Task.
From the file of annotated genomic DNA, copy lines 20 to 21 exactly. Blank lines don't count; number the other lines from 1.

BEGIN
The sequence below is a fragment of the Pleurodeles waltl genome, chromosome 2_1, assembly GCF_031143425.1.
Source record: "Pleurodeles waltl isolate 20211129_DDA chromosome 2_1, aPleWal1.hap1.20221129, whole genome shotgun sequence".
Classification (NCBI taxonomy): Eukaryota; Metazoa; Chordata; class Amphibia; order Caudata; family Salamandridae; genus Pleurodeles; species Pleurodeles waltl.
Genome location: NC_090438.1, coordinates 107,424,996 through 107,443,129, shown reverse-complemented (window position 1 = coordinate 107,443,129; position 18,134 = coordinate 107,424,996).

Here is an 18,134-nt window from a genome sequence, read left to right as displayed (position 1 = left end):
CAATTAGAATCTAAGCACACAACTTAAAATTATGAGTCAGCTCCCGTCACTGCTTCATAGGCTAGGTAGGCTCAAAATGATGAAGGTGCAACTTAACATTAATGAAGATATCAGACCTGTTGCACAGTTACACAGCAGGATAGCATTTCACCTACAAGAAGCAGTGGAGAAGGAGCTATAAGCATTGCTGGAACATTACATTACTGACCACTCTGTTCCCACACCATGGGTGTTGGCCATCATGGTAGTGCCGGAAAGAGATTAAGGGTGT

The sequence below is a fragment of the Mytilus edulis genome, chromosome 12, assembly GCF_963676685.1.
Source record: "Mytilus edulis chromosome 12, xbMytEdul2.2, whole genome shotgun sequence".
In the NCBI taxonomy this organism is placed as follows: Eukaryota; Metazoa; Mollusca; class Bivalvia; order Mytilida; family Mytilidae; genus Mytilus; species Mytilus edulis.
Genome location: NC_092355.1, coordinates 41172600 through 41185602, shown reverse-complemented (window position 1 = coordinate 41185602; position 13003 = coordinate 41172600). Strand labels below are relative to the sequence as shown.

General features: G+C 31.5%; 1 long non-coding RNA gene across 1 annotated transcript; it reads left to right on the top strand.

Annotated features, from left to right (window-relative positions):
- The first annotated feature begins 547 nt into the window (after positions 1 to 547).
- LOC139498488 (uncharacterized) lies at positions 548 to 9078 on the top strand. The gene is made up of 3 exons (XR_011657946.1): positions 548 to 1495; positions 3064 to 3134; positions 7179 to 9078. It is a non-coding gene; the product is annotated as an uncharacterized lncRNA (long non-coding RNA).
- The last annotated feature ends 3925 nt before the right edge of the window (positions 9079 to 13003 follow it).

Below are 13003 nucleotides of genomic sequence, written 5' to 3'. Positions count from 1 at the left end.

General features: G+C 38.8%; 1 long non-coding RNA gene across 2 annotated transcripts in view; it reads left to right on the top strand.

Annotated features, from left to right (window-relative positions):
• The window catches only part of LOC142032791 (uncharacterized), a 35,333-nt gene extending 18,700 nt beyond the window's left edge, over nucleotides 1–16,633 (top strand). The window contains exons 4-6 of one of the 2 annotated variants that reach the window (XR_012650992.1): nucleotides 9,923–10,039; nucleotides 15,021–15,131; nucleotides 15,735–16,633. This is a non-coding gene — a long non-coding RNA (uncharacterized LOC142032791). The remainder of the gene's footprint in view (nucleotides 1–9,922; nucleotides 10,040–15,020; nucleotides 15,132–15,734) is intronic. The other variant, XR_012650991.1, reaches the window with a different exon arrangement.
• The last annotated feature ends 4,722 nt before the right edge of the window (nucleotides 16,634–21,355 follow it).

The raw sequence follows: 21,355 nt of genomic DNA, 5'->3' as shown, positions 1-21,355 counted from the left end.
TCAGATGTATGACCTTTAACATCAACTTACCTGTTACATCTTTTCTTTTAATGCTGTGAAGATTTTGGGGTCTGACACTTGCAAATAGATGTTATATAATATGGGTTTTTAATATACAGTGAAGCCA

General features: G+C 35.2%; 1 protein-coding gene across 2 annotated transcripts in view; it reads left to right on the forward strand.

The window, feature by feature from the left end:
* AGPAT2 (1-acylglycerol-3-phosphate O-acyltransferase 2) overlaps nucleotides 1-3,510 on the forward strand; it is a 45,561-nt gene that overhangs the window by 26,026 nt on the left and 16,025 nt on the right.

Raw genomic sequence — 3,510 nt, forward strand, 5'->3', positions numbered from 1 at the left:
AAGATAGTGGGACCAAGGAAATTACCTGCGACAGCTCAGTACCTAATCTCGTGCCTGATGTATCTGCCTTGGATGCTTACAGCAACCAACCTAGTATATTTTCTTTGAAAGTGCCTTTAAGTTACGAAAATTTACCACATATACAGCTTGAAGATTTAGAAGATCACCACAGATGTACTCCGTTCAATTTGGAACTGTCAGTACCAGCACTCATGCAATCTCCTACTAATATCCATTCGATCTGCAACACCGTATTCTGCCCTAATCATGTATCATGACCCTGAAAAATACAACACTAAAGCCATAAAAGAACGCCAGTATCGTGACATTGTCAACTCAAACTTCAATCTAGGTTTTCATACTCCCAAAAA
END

• The last annotated feature ends 4,722 nt before the right edge of the window (nucleotides 16,634–21,355 follow it).

The raw sequence follows: 21,355 nt of genomic DNA, 5'->3' as shown, positions 1-21,355 counted from the left end.